Warning from Norwich City Council's chief executive that 'difficult' years ahead could see services axed

Photo: Nick Butcher.

Photo: Nick Butcher.

EDP pics © 2007

Services which people in Norwich rely on might have to be axed in years to come, the chief executive of Norwich City Council has warned.

Laura McGillivray, Norwich City Council's chief executive. Picture: Denise BradleyLaura McGillivray, Norwich City Council's chief executive. Picture: Denise Bradley

City Hall’s Labour cabinet last night agreed to recommend its budget for the upcoming financial year to full council - which includes a 2.05pc increase in its share of the council tax.

The council says the increase, along with efficiency savings, will help protect frontline services in the year ahead, but City Hall’s chief executive Laura McGillivray warned that might not be possible in the future.

She said: “The next few years are going to be extremely difficult.

“We have got another £9.6m to take out and that’s on top of £30m which has already been taken out.

“We have introduced a wide range of efficiencies, but we are starting to run out of them.

“However tight our finances, our sustainability and transformation plans are about generating income and reshaping services, rather than stopping doing things.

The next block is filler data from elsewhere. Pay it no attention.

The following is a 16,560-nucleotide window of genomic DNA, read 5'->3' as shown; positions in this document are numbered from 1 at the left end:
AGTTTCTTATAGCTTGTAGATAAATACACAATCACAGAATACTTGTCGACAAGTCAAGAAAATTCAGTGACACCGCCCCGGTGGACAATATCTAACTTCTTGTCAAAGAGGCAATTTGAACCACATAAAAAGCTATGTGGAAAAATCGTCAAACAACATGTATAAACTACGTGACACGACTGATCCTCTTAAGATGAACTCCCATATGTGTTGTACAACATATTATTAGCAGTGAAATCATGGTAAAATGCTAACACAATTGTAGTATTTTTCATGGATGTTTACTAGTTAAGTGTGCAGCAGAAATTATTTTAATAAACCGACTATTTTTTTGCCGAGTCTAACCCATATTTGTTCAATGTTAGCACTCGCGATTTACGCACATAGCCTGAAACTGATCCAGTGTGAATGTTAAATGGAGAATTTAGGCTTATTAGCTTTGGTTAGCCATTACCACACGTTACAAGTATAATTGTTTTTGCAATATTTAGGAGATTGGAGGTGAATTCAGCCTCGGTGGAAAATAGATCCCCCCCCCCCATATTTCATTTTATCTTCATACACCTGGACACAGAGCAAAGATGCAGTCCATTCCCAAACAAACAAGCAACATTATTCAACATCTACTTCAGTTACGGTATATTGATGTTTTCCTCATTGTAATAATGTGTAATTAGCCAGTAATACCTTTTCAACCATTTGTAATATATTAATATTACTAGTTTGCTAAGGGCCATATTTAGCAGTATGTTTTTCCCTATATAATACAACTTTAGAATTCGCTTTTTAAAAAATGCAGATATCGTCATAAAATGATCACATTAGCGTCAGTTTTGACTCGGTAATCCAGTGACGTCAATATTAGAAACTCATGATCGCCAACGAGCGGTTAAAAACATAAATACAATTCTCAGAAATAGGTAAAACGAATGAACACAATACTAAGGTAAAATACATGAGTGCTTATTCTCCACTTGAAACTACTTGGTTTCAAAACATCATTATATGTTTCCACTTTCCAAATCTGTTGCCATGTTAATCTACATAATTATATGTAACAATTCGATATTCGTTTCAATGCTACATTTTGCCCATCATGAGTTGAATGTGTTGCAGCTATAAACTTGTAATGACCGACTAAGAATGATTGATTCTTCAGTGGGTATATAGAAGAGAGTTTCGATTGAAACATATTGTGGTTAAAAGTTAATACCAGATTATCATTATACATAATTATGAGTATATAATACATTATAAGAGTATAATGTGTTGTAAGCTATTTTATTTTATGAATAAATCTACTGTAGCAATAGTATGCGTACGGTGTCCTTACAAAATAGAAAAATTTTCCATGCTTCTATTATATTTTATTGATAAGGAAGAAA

“However, there comes a point where this may well have to happen.”

Alan Waters, council leader, who has criticised the government for reducing the spending power of the council, said there would be a need for more partnership working with other organisations and groups.

The full council will meet on Tuesday, February 21 to decide on the budget for next year. If the 2.05pc council tax increase is agreed, it would generate £9m for City Hall.

It would mean the City Hall portion of council tax for a band D property would be £249.01 - an increase of £5 a year.

Council tax bills in Norwich are split between the city council, the county council (which is budgeting for a 4.8pc increase) and the police and crime commissioner (who intends to increase the policing share by just shy of 2pc).

• The cabinet also agreed to pilot a crowdfunding project, with a pot of £50,000 for community groups to bid for.

Groups will be able to upload projects, along with pictures and videos, to a website.

Once a certain amount is raised, the council will assess them and could consider funding from the pot.

The £50,000 will be drawn from money developers have to contribute to communities.

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